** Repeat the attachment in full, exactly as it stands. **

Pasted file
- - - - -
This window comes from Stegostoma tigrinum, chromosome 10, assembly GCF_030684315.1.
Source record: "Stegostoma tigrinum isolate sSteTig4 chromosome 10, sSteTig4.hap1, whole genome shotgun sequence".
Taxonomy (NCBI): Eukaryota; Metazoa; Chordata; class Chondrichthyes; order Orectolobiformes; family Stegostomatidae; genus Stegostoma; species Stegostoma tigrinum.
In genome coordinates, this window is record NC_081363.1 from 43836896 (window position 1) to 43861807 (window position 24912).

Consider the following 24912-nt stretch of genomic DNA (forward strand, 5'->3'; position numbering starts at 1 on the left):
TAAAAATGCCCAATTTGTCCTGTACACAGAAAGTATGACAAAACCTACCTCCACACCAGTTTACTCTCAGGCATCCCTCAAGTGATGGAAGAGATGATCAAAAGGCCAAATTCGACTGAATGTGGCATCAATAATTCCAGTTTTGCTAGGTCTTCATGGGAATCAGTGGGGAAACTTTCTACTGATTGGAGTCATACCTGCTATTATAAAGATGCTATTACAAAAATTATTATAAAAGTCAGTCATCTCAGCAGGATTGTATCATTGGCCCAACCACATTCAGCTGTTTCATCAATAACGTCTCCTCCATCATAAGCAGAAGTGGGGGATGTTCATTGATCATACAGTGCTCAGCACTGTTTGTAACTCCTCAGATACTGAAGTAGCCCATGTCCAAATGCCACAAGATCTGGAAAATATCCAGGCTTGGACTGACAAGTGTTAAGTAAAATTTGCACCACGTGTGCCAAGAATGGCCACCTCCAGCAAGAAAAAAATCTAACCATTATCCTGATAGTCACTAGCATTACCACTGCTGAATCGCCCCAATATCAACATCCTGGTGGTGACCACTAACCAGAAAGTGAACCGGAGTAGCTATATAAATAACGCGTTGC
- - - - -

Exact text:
This window comes from Stegostoma tigrinum, chromosome 10, assembly GCF_030684315.1.
Source record: "Stegostoma tigrinum isolate sSteTig4 chromosome 10, sSteTig4.hap1, whole genome shotgun sequence".
Taxonomy (NCBI): Eukaryota; Metazoa; Chordata; class Chondrichthyes; order Orectolobiformes; family Stegostomatidae; genus Stegostoma; species Stegostoma tigrinum.
In genome coordinates, this window is record NC_081363.1 from 43836896 (window position 1) to 43861807 (window position 24912).

Consider the following 24912-nt stretch of genomic DNA (forward strand, 5'->3'; position numbering starts at 1 on the left):
TAAAAATGCCCAATTTGTCCTGTACACAGAAAGTATGACAAAACCTACCTCCACACCAGTTTACTCTCAGGCATCCCTCAAGTGATGGAAGAGATGATCAAAAGGCCAAATTCGACTGAATGTGGCATCAATAATTCCAGTTTTGCTAGGTCTTCATGGGAATCAGTGGGGAAACTTTCTACTGATTGGAGTCATACCTGCTATTATAAAGATGCTATTACAAAAATTATTATAAAAGTCAGTCATCTCAGCAGGATTGTATCATTGGCCCAACCACATTCAGCTGTTTCATCAATAACGTCTCCTCCATCATAAGCAGAAGTGGGGGATGTTCATTGATCATACAGTGCTCAGCACTGTTTGTAACTCCTCAGATACTGAAGTAGCCCATGTCCAAATGCCACAAGATCTGGAAAATATCCAGGCTTGGACTGACAAGTGTTAAGTAAAATTTGCACCACGTGTGCCAAGAATGGCCACCTCCAGCAAGAAAAAAATCTAACCATTATCCTGATAGTCACTAGCATTACCACTGCTGAATCGCCCCAATATCAACATCCTGGTGGTGACCACTAACCAGAAAGTGAACCGGAGTAGCTATATAAATAACGCGTTGC